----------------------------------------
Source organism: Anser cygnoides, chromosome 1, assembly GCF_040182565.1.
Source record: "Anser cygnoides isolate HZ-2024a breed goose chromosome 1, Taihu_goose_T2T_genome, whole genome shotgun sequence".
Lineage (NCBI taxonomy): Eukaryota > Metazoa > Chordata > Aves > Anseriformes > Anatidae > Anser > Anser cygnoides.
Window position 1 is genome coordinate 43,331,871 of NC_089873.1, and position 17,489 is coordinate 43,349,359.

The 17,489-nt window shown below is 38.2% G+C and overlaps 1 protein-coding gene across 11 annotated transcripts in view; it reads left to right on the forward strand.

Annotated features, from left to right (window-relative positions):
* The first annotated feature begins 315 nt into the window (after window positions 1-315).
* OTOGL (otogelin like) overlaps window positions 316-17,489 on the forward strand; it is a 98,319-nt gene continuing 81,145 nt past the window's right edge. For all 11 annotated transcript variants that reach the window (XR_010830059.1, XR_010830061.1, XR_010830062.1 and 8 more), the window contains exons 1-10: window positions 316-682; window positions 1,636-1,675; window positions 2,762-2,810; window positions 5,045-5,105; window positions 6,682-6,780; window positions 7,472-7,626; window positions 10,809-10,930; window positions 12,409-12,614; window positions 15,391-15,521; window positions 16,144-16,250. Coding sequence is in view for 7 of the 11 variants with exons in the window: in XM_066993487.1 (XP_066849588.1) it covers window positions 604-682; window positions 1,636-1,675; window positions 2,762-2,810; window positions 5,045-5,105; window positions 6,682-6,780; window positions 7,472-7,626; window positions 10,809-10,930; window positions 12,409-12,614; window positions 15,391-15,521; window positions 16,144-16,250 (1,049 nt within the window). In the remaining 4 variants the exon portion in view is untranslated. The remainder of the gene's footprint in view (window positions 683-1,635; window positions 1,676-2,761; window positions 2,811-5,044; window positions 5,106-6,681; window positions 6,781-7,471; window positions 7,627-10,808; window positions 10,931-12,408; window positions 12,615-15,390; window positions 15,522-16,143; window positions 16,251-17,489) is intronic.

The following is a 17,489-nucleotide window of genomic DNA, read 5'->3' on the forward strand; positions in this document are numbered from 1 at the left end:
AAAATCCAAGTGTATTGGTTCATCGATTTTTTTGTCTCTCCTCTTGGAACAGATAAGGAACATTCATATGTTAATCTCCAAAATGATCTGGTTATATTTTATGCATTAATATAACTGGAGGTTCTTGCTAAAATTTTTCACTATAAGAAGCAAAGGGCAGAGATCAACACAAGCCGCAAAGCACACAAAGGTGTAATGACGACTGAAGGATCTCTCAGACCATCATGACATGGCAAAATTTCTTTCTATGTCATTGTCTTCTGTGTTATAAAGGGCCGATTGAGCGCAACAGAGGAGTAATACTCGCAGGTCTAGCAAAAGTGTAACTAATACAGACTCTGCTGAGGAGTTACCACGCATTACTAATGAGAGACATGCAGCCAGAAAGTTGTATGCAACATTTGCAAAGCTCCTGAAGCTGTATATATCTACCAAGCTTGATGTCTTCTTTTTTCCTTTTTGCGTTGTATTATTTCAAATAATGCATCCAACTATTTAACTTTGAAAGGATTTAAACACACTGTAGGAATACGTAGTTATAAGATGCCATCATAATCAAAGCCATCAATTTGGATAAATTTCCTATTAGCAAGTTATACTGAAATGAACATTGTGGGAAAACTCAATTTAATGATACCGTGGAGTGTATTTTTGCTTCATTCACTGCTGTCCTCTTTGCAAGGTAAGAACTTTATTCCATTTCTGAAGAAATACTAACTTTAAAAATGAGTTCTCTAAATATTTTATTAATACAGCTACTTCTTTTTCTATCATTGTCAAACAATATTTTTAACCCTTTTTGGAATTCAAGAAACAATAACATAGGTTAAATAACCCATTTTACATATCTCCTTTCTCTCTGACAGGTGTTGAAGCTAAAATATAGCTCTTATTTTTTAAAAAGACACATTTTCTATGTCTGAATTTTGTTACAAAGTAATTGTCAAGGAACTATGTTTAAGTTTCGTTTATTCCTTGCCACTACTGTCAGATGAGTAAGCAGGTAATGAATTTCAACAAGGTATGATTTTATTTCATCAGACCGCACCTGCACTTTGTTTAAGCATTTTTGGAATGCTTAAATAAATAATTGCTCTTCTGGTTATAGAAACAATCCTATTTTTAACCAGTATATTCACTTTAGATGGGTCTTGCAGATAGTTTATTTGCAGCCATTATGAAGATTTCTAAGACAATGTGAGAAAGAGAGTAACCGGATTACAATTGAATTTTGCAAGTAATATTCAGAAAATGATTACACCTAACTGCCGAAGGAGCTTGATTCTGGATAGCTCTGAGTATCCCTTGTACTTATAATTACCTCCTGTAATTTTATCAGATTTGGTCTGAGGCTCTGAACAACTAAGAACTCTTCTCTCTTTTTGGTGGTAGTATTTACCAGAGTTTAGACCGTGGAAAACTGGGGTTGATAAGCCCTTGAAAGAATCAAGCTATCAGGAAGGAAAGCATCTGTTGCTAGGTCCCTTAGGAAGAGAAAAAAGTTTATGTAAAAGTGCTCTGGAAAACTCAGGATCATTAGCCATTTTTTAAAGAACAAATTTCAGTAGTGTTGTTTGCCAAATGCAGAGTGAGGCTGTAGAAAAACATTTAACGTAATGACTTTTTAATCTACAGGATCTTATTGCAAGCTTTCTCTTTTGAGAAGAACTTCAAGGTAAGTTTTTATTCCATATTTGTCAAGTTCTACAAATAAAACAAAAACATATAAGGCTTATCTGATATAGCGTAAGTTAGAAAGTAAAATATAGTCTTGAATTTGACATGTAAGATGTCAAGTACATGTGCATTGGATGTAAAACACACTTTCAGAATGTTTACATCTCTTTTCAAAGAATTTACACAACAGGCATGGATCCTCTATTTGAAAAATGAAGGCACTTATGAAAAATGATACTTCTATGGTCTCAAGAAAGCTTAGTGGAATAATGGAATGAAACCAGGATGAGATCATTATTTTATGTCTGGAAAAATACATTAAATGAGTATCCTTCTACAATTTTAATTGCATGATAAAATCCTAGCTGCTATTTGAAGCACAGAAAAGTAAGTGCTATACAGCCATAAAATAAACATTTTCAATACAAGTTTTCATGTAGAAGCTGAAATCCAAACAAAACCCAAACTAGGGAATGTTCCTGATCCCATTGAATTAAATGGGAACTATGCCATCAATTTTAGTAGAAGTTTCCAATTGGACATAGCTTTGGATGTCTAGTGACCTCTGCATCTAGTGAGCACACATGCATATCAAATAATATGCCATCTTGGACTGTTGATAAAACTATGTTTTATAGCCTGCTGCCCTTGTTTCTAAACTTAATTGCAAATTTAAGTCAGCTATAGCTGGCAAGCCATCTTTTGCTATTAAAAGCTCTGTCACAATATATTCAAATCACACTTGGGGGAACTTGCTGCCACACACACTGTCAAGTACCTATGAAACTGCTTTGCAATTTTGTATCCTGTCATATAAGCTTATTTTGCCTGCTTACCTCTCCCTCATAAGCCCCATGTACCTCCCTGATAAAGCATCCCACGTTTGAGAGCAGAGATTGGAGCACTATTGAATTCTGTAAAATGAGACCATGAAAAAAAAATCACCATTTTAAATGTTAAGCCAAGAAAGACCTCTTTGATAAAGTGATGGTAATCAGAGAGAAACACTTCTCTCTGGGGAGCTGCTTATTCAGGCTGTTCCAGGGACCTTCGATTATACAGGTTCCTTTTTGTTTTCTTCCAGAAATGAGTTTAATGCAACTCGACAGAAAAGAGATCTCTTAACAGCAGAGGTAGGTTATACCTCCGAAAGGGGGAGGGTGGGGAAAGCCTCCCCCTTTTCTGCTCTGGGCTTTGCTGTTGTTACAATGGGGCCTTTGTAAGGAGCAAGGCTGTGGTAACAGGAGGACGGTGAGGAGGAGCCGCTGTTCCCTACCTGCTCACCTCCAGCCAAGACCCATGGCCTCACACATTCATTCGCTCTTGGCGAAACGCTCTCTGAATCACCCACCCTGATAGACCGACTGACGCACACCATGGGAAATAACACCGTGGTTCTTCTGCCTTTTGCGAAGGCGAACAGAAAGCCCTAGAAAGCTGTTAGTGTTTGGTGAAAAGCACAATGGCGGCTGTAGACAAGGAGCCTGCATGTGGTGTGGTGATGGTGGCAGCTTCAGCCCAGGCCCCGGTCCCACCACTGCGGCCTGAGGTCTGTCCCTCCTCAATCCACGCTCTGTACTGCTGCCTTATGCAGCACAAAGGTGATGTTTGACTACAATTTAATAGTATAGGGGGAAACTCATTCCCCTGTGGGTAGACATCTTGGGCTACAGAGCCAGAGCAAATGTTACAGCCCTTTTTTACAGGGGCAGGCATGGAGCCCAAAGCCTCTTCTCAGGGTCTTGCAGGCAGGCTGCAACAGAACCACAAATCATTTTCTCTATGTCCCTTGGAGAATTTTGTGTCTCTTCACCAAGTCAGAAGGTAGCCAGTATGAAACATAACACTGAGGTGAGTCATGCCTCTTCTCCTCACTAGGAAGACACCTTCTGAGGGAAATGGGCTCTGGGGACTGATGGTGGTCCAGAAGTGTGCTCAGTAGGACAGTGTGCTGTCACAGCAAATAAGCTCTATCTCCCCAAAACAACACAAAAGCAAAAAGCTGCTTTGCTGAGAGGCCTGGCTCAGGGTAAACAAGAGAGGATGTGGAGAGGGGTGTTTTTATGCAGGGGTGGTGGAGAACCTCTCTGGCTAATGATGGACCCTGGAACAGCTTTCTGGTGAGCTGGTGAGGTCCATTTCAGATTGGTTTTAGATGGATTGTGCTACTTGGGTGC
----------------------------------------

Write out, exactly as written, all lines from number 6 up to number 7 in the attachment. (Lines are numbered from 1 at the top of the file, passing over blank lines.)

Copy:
Annotated features, from left to right (window-relative positions):
* The first annotated feature begins 315 nt into the window (after window positions 1-315).